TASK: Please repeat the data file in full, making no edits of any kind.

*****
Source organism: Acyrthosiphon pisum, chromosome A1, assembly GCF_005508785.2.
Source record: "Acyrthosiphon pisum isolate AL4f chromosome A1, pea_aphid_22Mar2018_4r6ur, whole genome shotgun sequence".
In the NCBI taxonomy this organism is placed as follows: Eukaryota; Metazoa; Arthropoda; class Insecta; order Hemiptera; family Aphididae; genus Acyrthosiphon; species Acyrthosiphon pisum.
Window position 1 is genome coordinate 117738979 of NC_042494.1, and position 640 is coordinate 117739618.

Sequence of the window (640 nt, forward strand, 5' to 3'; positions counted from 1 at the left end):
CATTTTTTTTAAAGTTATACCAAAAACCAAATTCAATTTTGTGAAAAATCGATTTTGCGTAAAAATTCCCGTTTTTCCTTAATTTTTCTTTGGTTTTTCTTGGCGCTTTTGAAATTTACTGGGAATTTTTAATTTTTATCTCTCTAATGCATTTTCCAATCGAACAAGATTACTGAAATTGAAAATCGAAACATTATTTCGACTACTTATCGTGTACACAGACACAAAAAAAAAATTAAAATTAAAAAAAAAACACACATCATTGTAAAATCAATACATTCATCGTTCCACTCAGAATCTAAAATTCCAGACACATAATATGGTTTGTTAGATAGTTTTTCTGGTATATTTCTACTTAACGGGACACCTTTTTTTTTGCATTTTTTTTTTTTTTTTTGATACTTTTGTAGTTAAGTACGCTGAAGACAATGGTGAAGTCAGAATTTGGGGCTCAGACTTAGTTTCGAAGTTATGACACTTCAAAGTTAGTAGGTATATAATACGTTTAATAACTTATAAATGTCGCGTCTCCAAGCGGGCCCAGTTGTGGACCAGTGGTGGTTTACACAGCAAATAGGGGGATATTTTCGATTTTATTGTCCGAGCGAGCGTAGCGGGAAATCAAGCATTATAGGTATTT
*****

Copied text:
Source organism: Acyrthosiphon pisum, chromosome A1, assembly GCF_005508785.2.
Source record: "Acyrthosiphon pisum isolate AL4f chromosome A1, pea_aphid_22Mar2018_4r6ur, whole genome shotgun sequence".
In the NCBI taxonomy this organism is placed as follows: Eukaryota; Metazoa; Arthropoda; class Insecta; order Hemiptera; family Aphididae; genus Acyrthosiphon; species Acyrthosiphon pisum.
Window position 1 is genome coordinate 117738979 of NC_042494.1, and position 640 is coordinate 117739618.

Sequence of the window (640 nt, forward strand, 5' to 3'; positions counted from 1 at the left end):
CATTTTTTTTAAAGTTATACCAAAAACCAAATTCAATTTTGTGAAAAATCGATTTTGCGTAAAAATTCCCGTTTTTCCTTAATTTTTCTTTGGTTTTTCTTGGCGCTTTTGAAATTTACTGGGAATTTTTAATTTTTATCTCTCTAATGCATTTTCCAATCGAACAAGATTACTGAAATTGAAAATCGAAACATTATTTCGACTACTTATCGTGTACACAGACACAAAAAAAAAATTAAAATTAAAAAAAAAACACACATCATTGTAAAATCAATACATTCATCGTTCCACTCAGAATCTAAAATTCCAGACACATAATATGGTTTGTTAGATAGTTTTTCTGGTATATTTCTACTTAACGGGACACCTTTTTTTTTGCATTTTTTTTTTTTTTTTTGATACTTTTGTAGTTAAGTACGCTGAAGACAATGGTGAAGTCAGAATTTGGGGCTCAGACTTAGTTTCGAAGTTATGACACTTCAAAGTTAGTAGGTATATAATACGTTTAATAACTTATAAATGTCGCGTCTCCAAGCGGGCCCAGTTGTGGACCAGTGGTGGTTTACACAGCAAATAGGGGGATATTTTCGATTTTATTGTCCGAGCGAGCGTAGCGGGAAATCAAGCATTATAGGTATTT